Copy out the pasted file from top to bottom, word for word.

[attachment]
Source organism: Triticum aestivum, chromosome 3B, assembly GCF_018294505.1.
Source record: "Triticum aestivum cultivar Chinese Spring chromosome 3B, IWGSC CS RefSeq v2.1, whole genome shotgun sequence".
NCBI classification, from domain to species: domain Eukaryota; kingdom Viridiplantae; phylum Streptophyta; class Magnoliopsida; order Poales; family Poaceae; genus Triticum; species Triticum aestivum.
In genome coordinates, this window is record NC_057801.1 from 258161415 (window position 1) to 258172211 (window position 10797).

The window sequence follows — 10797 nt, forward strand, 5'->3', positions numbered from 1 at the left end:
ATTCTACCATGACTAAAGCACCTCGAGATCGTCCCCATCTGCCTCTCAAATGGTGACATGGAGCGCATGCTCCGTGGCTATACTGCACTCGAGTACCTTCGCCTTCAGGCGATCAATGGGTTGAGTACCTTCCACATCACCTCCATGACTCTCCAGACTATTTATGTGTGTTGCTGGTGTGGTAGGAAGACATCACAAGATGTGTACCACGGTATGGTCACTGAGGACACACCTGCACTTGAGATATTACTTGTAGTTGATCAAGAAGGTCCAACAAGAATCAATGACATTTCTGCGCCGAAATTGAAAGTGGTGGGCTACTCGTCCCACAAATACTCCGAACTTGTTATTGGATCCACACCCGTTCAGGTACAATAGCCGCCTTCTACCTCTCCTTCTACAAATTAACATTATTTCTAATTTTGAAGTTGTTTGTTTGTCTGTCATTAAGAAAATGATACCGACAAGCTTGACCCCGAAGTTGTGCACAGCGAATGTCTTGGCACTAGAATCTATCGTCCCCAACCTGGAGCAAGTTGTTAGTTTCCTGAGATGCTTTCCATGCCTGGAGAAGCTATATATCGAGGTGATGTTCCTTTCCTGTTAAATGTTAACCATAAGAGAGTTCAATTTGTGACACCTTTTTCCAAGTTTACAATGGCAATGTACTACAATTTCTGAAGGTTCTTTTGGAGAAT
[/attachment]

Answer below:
Source organism: Triticum aestivum, chromosome 3B, assembly GCF_018294505.1.
Source record: "Triticum aestivum cultivar Chinese Spring chromosome 3B, IWGSC CS RefSeq v2.1, whole genome shotgun sequence".
NCBI classification, from domain to species: domain Eukaryota; kingdom Viridiplantae; phylum Streptophyta; class Magnoliopsida; order Poales; family Poaceae; genus Triticum; species Triticum aestivum.
In genome coordinates, this window is record NC_057801.1 from 258161415 (window position 1) to 258172211 (window position 10797).

The window sequence follows — 10797 nt, forward strand, 5'->3', positions numbered from 1 at the left end:
ATTCTACCATGACTAAAGCACCTCGAGATCGTCCCCATCTGCCTCTCAAATGGTGACATGGAGCGCATGCTCCGTGGCTATACTGCACTCGAGTACCTTCGCCTTCAGGCGATCAATGGGTTGAGTACCTTCCACATCACCTCCATGACTCTCCAGACTATTTATGTGTGTTGCTGGTGTGGTAGGAAGACATCACAAGATGTGTACCACGGTATGGTCACTGAGGACACACCTGCACTTGAGATATTACTTGTAGTTGATCAAGAAGGTCCAACAAGAATCAATGACATTTCTGCGCCGAAATTGAAAGTGGTGGGCTACTCGTCCCACAAATACTCCGAACTTGTTATTGGATCCACACCCGTTCAGGTACAATAGCCGCCTTCTACCTCTCCTTCTACAAATTAACATTATTTCTAATTTTGAAGTTGTTTGTTTGTCTGTCATTAAGAAAATGATACCGACAAGCTTGACCCCGAAGTTGTGCACAGCGAATGTCTTGGCACTAGAATCTATCGTCCCCAACCTGGAGCAAGTTGTTAGTTTCCTGAGATGCTTTCCATGCCTGGAGAAGCTATATATCGAGGTGATGTTCCTTTCCTGTTAAATGTTAACCATAAGAGAGTTCAATTTGTGACACCTTTTTCCAAGTTTACAATGGCAATGTACTACAATTTCTGAAGGTTCTTTTGGAGAAT